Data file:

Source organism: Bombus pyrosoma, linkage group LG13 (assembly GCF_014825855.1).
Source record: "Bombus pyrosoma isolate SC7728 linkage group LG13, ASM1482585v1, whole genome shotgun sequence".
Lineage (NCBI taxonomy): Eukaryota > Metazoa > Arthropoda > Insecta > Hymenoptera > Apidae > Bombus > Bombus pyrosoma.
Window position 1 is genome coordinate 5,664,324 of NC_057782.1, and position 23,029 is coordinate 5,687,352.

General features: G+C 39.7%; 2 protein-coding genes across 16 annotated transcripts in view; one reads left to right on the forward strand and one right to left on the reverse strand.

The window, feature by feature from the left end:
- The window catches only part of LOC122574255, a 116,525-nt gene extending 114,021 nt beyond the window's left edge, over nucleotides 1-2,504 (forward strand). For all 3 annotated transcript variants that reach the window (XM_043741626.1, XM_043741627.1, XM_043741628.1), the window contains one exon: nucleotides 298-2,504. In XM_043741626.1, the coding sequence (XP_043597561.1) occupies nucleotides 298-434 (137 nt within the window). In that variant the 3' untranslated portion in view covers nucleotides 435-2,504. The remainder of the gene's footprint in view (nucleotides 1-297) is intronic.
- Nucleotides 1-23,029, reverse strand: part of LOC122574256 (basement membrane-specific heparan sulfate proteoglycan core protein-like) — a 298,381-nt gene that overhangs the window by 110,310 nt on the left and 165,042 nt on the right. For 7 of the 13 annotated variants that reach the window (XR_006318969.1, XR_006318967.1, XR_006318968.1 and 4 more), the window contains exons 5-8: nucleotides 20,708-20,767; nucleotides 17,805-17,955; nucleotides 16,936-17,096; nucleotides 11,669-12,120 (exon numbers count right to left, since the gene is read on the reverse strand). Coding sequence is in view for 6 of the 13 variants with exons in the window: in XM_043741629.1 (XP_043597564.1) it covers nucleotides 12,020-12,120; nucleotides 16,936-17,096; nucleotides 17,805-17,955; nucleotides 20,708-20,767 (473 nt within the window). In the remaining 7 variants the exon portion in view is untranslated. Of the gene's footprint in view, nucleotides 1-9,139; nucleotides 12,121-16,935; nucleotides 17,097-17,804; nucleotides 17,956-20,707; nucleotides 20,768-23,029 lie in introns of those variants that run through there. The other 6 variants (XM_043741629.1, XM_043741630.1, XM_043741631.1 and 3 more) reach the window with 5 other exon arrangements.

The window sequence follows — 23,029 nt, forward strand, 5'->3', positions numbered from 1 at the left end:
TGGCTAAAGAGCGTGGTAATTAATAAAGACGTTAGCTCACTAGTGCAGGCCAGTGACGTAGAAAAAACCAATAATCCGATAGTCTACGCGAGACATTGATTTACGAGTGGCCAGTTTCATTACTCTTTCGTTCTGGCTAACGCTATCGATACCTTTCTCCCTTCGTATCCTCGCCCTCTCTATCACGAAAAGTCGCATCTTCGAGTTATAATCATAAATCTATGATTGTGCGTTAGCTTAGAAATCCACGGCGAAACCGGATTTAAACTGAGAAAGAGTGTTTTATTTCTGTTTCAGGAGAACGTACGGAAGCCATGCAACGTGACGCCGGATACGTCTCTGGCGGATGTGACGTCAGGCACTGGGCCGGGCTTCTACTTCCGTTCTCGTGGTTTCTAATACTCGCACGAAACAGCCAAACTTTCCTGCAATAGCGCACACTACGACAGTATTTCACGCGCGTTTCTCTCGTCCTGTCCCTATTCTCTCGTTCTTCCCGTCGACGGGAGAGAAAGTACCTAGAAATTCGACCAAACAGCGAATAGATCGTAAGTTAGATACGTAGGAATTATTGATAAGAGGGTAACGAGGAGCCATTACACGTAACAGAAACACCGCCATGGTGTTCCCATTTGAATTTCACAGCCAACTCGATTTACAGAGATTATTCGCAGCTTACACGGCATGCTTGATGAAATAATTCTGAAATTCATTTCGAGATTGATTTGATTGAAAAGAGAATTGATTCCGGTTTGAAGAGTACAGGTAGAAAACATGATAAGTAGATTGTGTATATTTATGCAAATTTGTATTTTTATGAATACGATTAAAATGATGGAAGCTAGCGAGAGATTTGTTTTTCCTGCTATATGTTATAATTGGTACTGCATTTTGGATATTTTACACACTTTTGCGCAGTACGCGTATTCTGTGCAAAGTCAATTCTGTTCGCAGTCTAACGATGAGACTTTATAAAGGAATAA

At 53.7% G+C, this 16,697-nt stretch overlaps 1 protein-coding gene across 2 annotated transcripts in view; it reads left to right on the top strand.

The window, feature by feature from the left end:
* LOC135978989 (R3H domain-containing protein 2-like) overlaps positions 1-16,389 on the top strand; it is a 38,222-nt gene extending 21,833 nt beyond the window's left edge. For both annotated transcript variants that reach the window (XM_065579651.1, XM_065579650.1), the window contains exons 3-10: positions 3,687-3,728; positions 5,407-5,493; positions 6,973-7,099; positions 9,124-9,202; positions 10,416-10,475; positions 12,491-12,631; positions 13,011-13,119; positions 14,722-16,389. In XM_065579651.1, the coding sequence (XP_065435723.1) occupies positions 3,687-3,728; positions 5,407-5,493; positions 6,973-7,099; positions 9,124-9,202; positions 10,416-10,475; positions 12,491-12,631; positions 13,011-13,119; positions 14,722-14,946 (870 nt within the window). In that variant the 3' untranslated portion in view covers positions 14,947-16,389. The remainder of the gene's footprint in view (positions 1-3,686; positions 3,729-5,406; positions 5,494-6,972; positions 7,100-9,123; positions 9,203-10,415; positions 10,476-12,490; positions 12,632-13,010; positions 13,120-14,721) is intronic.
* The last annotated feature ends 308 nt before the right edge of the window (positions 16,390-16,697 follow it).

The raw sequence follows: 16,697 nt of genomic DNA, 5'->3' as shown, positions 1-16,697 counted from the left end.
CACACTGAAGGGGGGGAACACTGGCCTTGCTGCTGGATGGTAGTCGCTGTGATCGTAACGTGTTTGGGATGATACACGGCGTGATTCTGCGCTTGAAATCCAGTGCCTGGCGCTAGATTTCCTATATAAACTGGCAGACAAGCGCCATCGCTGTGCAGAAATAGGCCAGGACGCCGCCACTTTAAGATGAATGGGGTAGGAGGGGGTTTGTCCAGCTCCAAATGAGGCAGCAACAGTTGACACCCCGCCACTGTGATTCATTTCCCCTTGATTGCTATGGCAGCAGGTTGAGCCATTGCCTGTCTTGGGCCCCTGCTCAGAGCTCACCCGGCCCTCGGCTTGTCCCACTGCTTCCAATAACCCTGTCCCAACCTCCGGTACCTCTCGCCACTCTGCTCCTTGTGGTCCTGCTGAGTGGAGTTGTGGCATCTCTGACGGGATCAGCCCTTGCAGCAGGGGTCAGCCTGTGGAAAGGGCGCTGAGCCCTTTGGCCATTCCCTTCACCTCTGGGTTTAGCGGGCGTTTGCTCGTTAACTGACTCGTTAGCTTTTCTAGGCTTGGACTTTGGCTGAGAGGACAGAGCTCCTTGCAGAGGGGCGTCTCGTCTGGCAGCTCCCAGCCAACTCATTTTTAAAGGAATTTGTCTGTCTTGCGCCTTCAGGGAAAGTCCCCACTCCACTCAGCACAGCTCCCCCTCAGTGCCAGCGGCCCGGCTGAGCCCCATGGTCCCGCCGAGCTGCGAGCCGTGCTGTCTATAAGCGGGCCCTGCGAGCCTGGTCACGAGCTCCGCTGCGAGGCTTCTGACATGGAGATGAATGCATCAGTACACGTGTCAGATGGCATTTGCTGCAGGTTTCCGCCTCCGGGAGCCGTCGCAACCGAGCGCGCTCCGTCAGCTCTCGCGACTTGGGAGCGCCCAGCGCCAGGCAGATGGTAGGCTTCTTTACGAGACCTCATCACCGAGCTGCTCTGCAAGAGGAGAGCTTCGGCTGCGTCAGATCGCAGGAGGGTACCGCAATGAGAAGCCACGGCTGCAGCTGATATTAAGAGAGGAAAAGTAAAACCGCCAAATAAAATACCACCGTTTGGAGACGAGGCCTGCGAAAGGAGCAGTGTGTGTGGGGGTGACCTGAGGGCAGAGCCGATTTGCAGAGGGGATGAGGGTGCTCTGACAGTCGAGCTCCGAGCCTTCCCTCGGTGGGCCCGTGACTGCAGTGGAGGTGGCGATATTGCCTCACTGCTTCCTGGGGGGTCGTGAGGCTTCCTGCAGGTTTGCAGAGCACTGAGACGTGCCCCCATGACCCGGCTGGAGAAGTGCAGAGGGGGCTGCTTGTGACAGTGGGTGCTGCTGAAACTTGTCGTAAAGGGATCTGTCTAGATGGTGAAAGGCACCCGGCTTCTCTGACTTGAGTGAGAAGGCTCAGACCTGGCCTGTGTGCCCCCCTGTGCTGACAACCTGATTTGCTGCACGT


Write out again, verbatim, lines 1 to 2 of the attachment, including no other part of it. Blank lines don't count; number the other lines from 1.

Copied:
Source organism: Bombus pyrosoma, linkage group LG13 (assembly GCF_014825855.1).
Source record: "Bombus pyrosoma isolate SC7728 linkage group LG13, ASM1482585v1, whole genome shotgun sequence".